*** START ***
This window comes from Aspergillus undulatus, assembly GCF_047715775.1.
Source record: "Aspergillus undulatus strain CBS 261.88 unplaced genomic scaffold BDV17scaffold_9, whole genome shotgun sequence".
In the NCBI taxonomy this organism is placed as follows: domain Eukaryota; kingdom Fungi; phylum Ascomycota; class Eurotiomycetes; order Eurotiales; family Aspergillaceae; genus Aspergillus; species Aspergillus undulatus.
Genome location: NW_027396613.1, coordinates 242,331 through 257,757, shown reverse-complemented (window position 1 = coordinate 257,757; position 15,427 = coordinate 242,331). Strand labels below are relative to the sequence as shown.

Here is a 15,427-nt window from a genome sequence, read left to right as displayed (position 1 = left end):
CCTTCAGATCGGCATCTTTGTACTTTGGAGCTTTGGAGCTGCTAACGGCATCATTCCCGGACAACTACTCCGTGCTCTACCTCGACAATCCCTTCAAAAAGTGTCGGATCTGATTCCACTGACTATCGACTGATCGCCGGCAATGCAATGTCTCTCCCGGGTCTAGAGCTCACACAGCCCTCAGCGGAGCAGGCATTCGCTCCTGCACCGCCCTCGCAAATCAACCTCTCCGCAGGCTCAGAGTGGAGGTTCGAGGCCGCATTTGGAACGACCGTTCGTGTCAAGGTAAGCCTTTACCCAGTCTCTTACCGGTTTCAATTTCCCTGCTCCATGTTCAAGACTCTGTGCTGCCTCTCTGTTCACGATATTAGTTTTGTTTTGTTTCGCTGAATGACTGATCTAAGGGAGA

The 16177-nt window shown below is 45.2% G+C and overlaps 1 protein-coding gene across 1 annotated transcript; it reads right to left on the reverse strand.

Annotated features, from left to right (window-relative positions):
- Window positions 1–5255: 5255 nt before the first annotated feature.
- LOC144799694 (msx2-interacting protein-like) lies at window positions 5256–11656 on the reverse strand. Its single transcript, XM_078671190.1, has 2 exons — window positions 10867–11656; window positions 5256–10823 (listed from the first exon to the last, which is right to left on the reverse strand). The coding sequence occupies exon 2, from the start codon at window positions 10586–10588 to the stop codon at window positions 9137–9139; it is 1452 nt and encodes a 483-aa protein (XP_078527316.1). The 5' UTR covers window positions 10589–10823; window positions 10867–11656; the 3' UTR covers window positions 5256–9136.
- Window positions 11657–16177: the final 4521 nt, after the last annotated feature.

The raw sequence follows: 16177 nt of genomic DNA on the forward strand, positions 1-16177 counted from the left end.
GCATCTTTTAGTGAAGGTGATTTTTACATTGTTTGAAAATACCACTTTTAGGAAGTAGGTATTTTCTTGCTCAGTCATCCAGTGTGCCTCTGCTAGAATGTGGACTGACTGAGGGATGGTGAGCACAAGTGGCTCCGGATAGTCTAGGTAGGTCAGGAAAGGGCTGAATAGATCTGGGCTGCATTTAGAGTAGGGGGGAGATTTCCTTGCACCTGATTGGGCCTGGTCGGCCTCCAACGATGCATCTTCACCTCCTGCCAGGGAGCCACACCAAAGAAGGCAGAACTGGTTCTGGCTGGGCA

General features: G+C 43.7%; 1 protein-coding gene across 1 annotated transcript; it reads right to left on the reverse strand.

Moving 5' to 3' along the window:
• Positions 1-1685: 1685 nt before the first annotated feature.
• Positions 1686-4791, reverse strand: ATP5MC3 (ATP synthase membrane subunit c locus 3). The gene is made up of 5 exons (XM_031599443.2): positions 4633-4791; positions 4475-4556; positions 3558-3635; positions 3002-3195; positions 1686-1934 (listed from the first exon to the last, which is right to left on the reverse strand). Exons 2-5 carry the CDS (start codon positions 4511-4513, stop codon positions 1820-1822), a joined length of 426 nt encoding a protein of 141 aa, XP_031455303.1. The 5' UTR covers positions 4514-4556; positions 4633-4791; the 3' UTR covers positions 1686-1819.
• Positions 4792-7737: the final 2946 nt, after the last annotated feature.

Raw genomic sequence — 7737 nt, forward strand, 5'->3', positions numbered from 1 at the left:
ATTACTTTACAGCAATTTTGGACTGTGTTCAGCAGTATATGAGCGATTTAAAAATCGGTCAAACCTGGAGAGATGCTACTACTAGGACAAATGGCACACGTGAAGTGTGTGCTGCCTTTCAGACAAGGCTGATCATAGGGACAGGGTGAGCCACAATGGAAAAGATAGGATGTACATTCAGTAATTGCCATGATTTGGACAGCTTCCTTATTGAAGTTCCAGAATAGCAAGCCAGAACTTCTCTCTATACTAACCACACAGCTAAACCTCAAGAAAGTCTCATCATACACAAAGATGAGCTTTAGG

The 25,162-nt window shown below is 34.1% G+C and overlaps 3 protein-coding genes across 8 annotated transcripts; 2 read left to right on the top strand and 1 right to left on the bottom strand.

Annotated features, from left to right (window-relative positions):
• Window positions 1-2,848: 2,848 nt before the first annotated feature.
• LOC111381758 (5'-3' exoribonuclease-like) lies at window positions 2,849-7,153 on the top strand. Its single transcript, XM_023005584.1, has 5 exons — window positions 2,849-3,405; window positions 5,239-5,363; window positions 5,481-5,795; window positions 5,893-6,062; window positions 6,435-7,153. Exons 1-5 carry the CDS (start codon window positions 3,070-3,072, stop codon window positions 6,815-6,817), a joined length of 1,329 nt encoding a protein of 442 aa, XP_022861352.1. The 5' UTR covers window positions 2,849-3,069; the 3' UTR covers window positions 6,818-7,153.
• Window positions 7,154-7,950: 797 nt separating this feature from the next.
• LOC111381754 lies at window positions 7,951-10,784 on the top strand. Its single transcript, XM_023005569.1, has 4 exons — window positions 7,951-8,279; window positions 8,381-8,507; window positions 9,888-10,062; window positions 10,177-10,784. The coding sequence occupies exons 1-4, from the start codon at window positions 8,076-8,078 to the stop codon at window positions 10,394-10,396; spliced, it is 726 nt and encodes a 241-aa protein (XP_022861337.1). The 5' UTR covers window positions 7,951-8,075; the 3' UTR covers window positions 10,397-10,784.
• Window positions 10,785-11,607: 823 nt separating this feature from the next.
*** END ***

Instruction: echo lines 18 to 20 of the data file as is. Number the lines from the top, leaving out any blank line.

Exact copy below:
• Positions 4792-7737: the final 2946 nt, after the last annotated feature.

Raw genomic sequence — 7737 nt, forward strand, 5'->3', positions numbered from 1 at the left:
ATTACTTTACAGCAATTTTGGACTGTGTTCAGCAGTATATGAGCGATTTAAAAATCGGTCAAACCTGGAGAGATGCTACTACTAGGACAAATGGCACACGTGAAGTGTGTGCTGCCTTTCAGACAAGGCTGATCATAGGGACAGGGTGAGCCACAATGGAAAAGATAGGATGTACATTCAGTAATTGCCATGATTTGGACAGCTTCCTTATTGAAGTTCCAGAATAGCAAGCCAGAACTTCTCTCTATACTAACCACACAGCTAAACCTCAAGAAAGTCTCATCATACACAAAGATGAGCTTTAGG